During her speech at Harvard University, President Cristina Kirchner denied the existence of the cepo and, to illustrate her claim, she suggested that there were “120 items that allowed people to acquire dollars.” One of them, she claimed, is imports. This would not surprise Mises who wrote:
On the other hand, the government bureau of foreign exchange control, stubbornly clinging to the fiction that foreign exchange rates have not “really” risen and that the official rate is an effective rate, sells foreign exchange to importers at this official rate.
But, when an importer pays 6 for what he actually should pay 10, he is receiving a considerable government subsidy, which probably increase imports to the point of threatening the survival of the always exalted “domestic production.” This is something the government (especially an interventionist one like Argentina’s) is not willing to allow. Mises notes:
Thus the authority resorts to further makeshifts. It either raises import duties or levies special taxes on the importers or burdens their purchases of foreign exchange in some other way.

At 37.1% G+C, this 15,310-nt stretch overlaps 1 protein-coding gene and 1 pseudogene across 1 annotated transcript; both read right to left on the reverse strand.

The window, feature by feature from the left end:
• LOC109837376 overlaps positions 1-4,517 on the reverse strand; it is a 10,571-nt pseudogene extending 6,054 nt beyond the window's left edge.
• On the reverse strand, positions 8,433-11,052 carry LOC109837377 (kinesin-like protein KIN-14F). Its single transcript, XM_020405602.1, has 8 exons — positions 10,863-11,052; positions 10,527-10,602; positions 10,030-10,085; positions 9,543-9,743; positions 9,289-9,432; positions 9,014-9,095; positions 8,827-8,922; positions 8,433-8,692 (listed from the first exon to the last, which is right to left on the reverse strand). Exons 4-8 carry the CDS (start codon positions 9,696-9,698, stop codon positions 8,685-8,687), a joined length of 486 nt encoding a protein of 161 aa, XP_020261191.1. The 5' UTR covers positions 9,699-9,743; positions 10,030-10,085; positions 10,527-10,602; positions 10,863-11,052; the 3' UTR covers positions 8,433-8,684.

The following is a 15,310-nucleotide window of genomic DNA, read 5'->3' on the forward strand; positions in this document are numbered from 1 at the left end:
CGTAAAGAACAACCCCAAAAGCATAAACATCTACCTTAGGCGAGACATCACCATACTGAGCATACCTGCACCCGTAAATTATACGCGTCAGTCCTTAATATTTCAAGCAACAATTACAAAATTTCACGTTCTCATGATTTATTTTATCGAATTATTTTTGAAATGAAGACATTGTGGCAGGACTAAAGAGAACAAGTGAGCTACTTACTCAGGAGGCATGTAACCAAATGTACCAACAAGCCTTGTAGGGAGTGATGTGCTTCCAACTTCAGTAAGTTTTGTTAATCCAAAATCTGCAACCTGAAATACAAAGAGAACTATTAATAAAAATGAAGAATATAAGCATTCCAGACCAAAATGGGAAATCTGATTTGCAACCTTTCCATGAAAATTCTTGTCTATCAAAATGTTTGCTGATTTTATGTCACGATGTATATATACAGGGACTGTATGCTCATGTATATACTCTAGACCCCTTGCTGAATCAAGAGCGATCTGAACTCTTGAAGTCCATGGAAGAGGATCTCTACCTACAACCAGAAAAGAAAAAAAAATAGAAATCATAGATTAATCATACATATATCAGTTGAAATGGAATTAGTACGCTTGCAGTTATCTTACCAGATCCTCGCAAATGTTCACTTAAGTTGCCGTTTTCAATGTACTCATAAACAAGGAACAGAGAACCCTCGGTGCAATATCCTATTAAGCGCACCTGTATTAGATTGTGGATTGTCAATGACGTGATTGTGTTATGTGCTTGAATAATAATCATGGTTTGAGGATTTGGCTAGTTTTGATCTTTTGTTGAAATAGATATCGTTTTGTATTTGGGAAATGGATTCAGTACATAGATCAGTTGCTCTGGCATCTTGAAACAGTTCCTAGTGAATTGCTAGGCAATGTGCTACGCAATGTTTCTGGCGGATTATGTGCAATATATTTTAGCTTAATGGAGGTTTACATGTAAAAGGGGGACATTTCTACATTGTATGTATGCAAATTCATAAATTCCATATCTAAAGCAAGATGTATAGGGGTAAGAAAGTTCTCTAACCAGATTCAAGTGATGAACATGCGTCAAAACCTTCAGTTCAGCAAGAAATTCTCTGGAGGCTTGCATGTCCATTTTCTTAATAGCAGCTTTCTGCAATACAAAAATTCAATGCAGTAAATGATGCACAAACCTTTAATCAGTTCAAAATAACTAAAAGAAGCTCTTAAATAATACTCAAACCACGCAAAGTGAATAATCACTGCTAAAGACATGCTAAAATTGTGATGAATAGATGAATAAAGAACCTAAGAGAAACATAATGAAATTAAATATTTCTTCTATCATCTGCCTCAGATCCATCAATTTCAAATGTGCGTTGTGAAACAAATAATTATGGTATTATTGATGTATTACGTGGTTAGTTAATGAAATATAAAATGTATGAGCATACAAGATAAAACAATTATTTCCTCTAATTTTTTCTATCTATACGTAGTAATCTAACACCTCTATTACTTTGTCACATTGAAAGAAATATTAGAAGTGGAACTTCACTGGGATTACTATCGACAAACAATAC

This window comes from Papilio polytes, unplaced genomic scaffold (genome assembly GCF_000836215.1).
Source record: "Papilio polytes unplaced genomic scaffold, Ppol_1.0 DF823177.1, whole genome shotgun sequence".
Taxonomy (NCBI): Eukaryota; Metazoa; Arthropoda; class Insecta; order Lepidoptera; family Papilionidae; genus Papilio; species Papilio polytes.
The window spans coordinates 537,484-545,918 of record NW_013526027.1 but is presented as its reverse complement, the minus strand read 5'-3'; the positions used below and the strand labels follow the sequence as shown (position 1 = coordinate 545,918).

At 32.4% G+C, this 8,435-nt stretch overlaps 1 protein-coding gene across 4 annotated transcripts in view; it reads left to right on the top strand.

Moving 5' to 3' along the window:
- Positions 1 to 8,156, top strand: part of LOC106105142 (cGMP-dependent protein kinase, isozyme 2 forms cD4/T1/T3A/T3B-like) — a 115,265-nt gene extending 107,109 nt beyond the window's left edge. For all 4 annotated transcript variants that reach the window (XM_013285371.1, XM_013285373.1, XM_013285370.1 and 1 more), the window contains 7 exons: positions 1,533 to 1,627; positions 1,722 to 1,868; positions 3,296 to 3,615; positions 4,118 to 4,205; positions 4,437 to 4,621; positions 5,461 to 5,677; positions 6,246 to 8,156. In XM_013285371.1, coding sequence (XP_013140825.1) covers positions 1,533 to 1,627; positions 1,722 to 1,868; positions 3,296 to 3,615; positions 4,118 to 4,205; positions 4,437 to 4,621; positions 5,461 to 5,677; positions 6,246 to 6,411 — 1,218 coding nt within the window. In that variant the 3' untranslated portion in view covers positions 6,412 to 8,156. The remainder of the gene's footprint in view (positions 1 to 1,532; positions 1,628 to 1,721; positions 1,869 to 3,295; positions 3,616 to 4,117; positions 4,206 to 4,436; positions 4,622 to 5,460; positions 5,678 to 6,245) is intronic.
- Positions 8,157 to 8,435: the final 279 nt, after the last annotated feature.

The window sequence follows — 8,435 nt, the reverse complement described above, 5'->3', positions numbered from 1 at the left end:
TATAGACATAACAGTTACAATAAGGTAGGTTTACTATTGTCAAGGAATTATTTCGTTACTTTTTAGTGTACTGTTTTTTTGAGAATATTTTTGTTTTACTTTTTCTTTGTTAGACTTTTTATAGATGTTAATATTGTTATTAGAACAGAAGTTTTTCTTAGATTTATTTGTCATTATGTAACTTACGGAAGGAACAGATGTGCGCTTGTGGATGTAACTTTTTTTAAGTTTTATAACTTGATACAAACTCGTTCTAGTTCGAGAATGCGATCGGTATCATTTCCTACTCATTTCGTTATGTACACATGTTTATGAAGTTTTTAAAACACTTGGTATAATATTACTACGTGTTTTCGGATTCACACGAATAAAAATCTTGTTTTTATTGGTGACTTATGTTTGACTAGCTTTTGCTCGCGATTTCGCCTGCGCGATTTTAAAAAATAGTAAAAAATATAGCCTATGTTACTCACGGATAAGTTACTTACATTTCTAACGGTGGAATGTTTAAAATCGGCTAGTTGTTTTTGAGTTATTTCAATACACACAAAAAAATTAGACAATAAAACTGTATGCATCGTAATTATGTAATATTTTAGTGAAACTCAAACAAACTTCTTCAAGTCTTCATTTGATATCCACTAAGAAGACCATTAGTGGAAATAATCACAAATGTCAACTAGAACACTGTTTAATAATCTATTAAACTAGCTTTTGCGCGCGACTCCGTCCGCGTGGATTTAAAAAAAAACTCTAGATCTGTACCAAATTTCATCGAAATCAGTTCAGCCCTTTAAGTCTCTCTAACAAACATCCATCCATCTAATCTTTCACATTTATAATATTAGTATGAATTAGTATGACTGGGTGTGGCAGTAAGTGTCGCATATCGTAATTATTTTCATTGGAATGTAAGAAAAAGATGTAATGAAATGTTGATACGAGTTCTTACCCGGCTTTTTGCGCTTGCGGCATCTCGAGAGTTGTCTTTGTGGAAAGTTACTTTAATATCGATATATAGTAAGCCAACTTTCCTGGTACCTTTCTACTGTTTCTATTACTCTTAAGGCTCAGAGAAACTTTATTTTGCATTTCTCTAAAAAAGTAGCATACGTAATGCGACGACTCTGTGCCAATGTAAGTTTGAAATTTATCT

Had Mises mentioned another of the ill-conceived policies of the Kirchner regime, the Anticipated Affidavit for Imports (DJAI, a new bureaucratic obstacle for importers), we could refer to him as a futurologist.
Inflation Is the Problem
On a final note, the reason for exchange controls, just as the reason for the more traditional price controls, is the persistent price inflation generated by the central bank’s monetary policy which the government tries to ignore.
But as Mises also suggested, no further intervention can control or alter “the fact that a country's national currency has lost a part of its purchasing power against gold, foreign exchange, and commodities.”
Exchange controls add to the already existing problems. If the government had read Mises (or if it had not deliberately decided to ignore him) it should have taken the rise of the dollar as an indicator of the overflow of its inflationary policy. As a corollary, we would have avoided the distorting effects of a “cepo” and, moreover, we would have ended inflation, returning to the people the purchasing power of the local currency, which they honestly earned in the peaceful interaction of the market economy.